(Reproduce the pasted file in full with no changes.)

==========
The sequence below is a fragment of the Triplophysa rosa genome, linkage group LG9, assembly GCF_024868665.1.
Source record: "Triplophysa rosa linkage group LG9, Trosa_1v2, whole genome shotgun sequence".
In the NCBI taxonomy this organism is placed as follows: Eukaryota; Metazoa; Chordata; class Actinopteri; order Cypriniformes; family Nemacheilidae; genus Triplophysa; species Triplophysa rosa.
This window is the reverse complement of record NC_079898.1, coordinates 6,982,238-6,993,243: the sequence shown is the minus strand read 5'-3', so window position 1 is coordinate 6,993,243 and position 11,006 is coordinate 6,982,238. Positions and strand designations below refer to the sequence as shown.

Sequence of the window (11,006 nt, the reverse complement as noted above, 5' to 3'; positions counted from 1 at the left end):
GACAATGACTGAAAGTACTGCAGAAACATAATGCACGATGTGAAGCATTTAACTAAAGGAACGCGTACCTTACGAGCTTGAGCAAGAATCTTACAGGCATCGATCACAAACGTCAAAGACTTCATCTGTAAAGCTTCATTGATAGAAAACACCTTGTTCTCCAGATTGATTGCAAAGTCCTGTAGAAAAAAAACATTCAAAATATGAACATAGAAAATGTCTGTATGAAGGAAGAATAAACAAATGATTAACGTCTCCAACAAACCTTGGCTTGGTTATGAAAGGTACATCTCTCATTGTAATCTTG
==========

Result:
The sequence below is a fragment of the Triplophysa rosa genome, linkage group LG9, assembly GCF_024868665.1.
Source record: "Triplophysa rosa linkage group LG9, Trosa_1v2, whole genome shotgun sequence".
In the NCBI taxonomy this organism is placed as follows: Eukaryota; Metazoa; Chordata; class Actinopteri; order Cypriniformes; family Nemacheilidae; genus Triplophysa; species Triplophysa rosa.
This window is the reverse complement of record NC_079898.1, coordinates 6,982,238-6,993,243: the sequence shown is the minus strand read 5'-3', so window position 1 is coordinate 6,993,243 and position 11,006 is coordinate 6,982,238. Positions and strand designations below refer to the sequence as shown.

Sequence of the window (11,006 nt, the reverse complement as noted above, 5' to 3'; positions counted from 1 at the left end):
GACAATGACTGAAAGTACTGCAGAAACATAATGCACGATGTGAAGCATTTAACTAAAGGAACGCGTACCTTACGAGCTTGAGCAAGAATCTTACAGGCATCGATCACAAACGTCAAAGACTTCATCTGTAAAGCTTCATTGATAGAAAACACCTTGTTCTCCAGATTGATTGCAAAGTCCTGTAGAAAAAAAACATTCAAAATATGAACATAGAAAATGTCTGTATGAAGGAAGAATAAACAAATGATTAACGTCTCCAACAAACCTTGGCTTGGTTATGAAAGGTACATCTCTCATTGTAATCTTG